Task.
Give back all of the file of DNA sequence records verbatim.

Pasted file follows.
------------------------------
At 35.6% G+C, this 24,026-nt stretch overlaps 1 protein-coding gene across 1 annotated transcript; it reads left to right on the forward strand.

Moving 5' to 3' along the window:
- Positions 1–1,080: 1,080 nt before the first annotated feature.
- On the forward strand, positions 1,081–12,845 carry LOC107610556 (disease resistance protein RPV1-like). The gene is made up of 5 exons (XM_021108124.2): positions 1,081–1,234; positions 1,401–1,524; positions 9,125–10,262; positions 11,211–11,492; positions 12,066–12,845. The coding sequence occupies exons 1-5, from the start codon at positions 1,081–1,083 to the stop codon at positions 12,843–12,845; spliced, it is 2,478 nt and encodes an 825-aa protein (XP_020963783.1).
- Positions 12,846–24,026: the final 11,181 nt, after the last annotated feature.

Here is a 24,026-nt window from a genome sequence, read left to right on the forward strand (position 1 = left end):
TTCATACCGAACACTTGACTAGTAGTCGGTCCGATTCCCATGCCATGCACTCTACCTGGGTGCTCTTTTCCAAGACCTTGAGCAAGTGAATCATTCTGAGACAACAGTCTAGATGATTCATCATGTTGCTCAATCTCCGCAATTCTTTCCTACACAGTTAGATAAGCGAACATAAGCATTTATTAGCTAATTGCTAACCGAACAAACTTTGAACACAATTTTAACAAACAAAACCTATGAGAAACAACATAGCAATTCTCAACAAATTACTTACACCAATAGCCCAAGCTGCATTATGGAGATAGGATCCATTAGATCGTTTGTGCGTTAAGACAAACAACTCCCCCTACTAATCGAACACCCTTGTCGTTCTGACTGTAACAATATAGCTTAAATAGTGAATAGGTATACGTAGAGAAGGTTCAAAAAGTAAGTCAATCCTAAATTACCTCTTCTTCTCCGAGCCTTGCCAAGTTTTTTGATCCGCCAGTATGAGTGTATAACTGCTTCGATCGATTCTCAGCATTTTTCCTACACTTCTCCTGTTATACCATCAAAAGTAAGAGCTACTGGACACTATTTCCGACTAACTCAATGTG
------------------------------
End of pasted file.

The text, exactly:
At 35.6% G+C, this 24,026-nt stretch overlaps 1 protein-coding gene across 1 annotated transcript; it reads left to right on the forward strand.

Moving 5' to 3' along the window:
- Positions 1–1,080: 1,080 nt before the first annotated feature.
- On the forward strand, positions 1,081–12,845 carry LOC107610556 (disease resistance protein RPV1-like). The gene is made up of 5 exons (XM_021108124.2): positions 1,081–1,234; positions 1,401–1,524; positions 9,125–10,262; positions 11,211–11,492; positions 12,066–12,845. The coding sequence occupies exons 1-5, from the start codon at positions 1,081–1,083 to the stop codon at positions 12,843–12,845; spliced, it is 2,478 nt and encodes an 825-aa protein (XP_020963783.1).
- Positions 12,846–24,026: the final 11,181 nt, after the last annotated feature.

Here is a 24,026-nt window from a genome sequence, read left to right on the forward strand (position 1 = left end):
TTCATACCGAACACTTGACTAGTAGTCGGTCCGATTCCCATGCCATGCACTCTACCTGGGTGCTCTTTTCCAAGACCTTGAGCAAGTGAATCATTCTGAGACAACAGTCTAGATGATTCATCATGTTGCTCAATCTCCGCAATTCTTTCCTACACAGTTAGATAAGCGAACATAAGCATTTATTAGCTAATTGCTAACCGAACAAACTTTGAACACAATTTTAACAAACAAAACCTATGAGAAACAACATAGCAATTCTCAACAAATTACTTACACCAATAGCCCAAGCTGCATTATGGAGATAGGATCCATTAGATCGTTTGTGCGTTAAGACAAACAACTCCCCCTACTAATCGAACACCCTTGTCGTTCTGACTGTAACAATATAGCTTAAATAGTGAATAGGTATACGTAGAGAAGGTTCAAAAAGTAAGTCAATCCTAAATTACCTCTTCTTCTCCGAGCCTTGCCAAGTTTTTTGATCCGCCAGTATGAGTGTATAACTGCTTCGATCGATTCTCAGCATTTTTCCTACACTTCTCCTGTTATACCATCAAAAGTAAGAGCTACTGGACACTATTTCCGACTAACTCAATGTG